When to Call Folks Protestant?


#41

I read one opinion, from a non-Catholic, that a cult (including Lutherans) will teach any of these:

  • Infant baptism
  • Transubstantiation
  • Denial of Eternal Security
  • Anything but KJV

#42

Where are you at that “The majority” of non-Catholics consider Cathicism “a cult”. That was literally the first time I’ve ever heard that, and honestly…I chuckled a bit.


#43

And for a seeker of truth, there in no definitive mechanism to correct this within Christianity except Catholicism.

Peace!!!


#44

I haven’t found that to be the case at all, at least here in Pittsburgh.


#45

All I can tell you is my experience. In my small (25,000) population Southern Conservative City our ministerial alliance is made up of about 40 churches from various denominations. Mostly Southern Baptist, United Methodist, Presbyterian, Church of Christ and a couple of Pentecostal churches. It also includes our single Catholic Church. If those other churches considered the Catholic church to be a cult they would not have been invited to participate in the alliance.

Most people aren’t educated well in history, especially church history. My grandmother believed John the Baptist started the Baptist church. Also, most people want to defend their “church” and admitting that their congregation split off from someone else smacks of being against their church and they don’t like that.

Every educated person I’ve talked to, that studies church history admits that protestant churches came out of the Catholic church and American Evangelical churches came out of the early protestant churches.

And finally, Evangelicals don’t disagree with everything Catholics stand for. We agree on many things. The Christology of evangelicals and Catholics are pretty much identical. We both believe in the Virgin Birth, the Trinity, the New Testament as inspired scripture, the necessity of faith, in sharing the Gospel in order to bring people to faith, in helping the poor and needy, the vast majority of evangelicals are pro-life and pro-traditional family/marriage.


#46

This is probably an independent fundamentalist KJV only Baptist. They are a very small minority of American Evangelicalism.


#47

I think it was a Baptist post. The word cult meaning worship, fell out of use and was revived in the 19th century and could have a pejorative meaning, but the formal meaning is a system of religious beliefs and rituals. Even baptists have rituals of baptism and Lord’s Supper, so could be called a cult.


#48

Protestants are by definition Western Christian, as they split from the Western Catholic Church (as opposed to the Eastern Orthodox Church). They derive derive from the Protestant Reformation in Europe, and all share a basic western Christeology that is expressed differently in the east. It was spread worldwide through European colonization.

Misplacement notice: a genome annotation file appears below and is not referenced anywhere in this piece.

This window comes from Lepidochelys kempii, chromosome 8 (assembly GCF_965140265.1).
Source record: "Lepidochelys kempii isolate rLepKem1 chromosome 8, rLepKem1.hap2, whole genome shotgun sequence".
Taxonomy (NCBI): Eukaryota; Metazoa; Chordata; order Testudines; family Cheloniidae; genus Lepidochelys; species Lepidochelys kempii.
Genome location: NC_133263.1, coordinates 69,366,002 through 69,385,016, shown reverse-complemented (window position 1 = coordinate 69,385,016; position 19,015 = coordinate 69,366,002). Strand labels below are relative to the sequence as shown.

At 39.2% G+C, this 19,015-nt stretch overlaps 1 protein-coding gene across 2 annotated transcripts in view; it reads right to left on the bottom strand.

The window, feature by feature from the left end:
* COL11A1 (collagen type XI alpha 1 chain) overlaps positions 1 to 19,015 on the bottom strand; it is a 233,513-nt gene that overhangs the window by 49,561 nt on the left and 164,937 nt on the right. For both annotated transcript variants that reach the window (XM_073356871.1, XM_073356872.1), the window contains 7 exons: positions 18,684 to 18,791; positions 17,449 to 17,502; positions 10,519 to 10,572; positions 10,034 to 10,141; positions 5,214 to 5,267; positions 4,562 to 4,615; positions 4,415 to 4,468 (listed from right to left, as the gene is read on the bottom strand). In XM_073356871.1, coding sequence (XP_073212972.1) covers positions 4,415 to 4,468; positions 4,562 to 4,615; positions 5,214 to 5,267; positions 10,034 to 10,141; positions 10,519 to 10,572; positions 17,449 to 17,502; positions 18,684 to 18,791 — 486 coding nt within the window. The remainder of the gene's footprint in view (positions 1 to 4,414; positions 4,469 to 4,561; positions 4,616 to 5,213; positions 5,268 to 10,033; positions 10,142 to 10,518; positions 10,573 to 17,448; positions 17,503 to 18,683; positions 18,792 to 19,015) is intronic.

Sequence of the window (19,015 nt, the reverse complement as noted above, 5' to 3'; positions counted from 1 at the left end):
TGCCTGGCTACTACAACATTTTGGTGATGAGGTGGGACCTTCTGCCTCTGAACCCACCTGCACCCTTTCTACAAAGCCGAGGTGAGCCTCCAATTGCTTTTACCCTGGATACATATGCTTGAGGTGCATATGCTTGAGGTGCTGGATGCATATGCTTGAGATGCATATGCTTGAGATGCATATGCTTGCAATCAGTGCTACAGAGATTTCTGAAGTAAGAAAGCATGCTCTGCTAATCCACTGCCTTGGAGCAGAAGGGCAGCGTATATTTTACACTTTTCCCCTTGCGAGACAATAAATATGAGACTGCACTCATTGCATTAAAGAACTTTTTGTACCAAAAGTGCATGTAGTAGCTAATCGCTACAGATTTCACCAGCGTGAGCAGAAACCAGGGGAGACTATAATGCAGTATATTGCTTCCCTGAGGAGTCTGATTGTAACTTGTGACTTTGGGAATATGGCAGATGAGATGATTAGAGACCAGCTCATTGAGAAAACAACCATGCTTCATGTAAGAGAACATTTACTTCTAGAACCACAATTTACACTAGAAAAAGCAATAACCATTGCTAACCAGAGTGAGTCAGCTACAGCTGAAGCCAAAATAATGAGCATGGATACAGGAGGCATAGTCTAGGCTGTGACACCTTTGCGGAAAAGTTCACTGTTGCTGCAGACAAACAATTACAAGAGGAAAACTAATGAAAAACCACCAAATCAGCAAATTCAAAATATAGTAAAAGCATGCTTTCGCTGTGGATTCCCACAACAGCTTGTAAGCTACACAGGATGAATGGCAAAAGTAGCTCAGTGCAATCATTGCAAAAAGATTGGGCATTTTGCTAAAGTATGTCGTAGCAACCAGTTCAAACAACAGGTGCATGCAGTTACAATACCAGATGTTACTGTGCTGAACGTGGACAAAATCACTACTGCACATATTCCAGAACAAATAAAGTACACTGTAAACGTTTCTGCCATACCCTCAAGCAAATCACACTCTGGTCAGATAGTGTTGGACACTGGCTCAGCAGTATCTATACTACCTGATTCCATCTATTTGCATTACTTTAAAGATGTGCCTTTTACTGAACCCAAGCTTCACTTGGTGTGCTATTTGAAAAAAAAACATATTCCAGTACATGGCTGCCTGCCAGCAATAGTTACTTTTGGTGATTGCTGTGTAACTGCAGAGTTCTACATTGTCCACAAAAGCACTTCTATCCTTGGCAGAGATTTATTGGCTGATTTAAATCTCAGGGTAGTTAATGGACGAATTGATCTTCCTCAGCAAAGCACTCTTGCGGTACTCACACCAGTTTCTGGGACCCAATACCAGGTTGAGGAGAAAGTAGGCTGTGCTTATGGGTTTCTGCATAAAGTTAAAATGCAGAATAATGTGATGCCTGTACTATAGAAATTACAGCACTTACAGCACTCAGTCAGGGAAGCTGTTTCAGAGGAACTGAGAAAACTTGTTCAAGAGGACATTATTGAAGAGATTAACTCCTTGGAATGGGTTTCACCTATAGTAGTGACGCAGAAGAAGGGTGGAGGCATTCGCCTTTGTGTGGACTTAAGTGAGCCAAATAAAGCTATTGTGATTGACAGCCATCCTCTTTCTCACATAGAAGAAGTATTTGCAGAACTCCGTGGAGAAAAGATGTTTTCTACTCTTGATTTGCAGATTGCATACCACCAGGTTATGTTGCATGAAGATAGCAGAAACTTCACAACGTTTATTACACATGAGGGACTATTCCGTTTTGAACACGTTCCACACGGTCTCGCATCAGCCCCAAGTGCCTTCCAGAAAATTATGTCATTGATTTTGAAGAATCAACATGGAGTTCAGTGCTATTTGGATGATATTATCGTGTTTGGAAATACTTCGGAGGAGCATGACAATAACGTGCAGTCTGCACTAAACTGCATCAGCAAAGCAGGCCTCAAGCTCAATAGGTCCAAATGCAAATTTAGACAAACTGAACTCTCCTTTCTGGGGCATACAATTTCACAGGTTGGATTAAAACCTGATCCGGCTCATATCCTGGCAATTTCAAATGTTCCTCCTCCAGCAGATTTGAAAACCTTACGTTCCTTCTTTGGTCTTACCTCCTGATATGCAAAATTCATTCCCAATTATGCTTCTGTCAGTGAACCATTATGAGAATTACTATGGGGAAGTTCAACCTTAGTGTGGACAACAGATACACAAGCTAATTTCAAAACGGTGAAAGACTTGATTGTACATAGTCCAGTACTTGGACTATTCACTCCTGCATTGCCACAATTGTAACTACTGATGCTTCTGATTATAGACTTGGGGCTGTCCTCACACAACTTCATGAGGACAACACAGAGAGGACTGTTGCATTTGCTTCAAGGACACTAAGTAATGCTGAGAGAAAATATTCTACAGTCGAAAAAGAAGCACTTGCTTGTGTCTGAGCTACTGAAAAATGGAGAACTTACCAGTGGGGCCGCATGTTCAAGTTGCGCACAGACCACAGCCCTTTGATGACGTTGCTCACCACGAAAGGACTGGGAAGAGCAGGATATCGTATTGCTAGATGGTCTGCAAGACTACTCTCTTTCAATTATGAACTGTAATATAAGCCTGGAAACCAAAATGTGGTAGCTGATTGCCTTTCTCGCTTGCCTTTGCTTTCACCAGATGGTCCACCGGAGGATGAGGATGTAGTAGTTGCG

Protestants reject Tradition as a source of divine revelation. As the sacraments are derived from traditions practiced continuously since the earliest days, rather than explicit documentation in scripture, only baptism, marriage, and ordinations (laying of hands) are generally practiced. The formulation as divine mysteries used in the East is foriegn to Protestantism, as they are only encouraged to contemplate scripture.


#49

One usually protests something that is “put over”, or “put on”, or make obligatory or lawful on someone else. Much different than disagreement that is on equal footing or that does not affect the other’s freedom, or require change.

Hence the the historic and appropriate,though perhaps derogatory term used by Catholics, “protestant”, denying "lutherans’ the freedom of choice and faith practice by the civil and church authorities way back when, as Itwin first pointed out.


#50

Glad to hear that those are the marks of protestantism.


#51

I encountered this for the first time as a teen in Ohio when attending a Southern Baptist church.

Later it became rampant in the Chick Tracts.


#52

Not necessarly true. Like many protestant differences, some of the protestant denoms you list above could believe Catholics are Christians and at the same time some not. If the ones that do would like the invite the Catholics to the alliance what would the ones who do not do? Which ones would get their way and how is this decided? This would be most like the scene in my small town.

Peace!!!


#53

I’m surprised. But I’m happy to hear it.

Sounds as though there is progress being made in ecumenical relationships.

I still find a lot of anti-Catholicism on the internet, but I seek them out. So, that probably skews my perspective.

God bless you,

De Maria


#54

When I moved to the South, there were two types of Christians. Catholic and Protestant. In our circle, if you weren’t Catholic, you were Protestant.


#55

When they aren’t in union with the Church and the pope.


#56

This would certainly cover all the “cafeteria Catholics” who believe they can pick and choose which doctrines of the Church they follow, and which ones they ignore.

But it would also include the Orthodox, who have not made the doctrinal changes that were created by Protestant Reformers, and whose spiritual offspring continue to make.


#57

Exactly right.

We classify in order to understand what our work is to do.


#58

Sounds like you are lumping Orthodox in with Protestants, and there is a very different kind of work, and different kind of unity.


#59

It’s all God’s work. When He presents a person to me I work with what He gave me.

They are all protestors of one form or another. Category names don’t serve much purpose to me.


#60

The original protest was not against the Catholic Church.
This is what protest looks like.

Bishop Lori and LCMS President Harrison protest the HHS Mandate together.

That’s the real meaning of "Protestant ".


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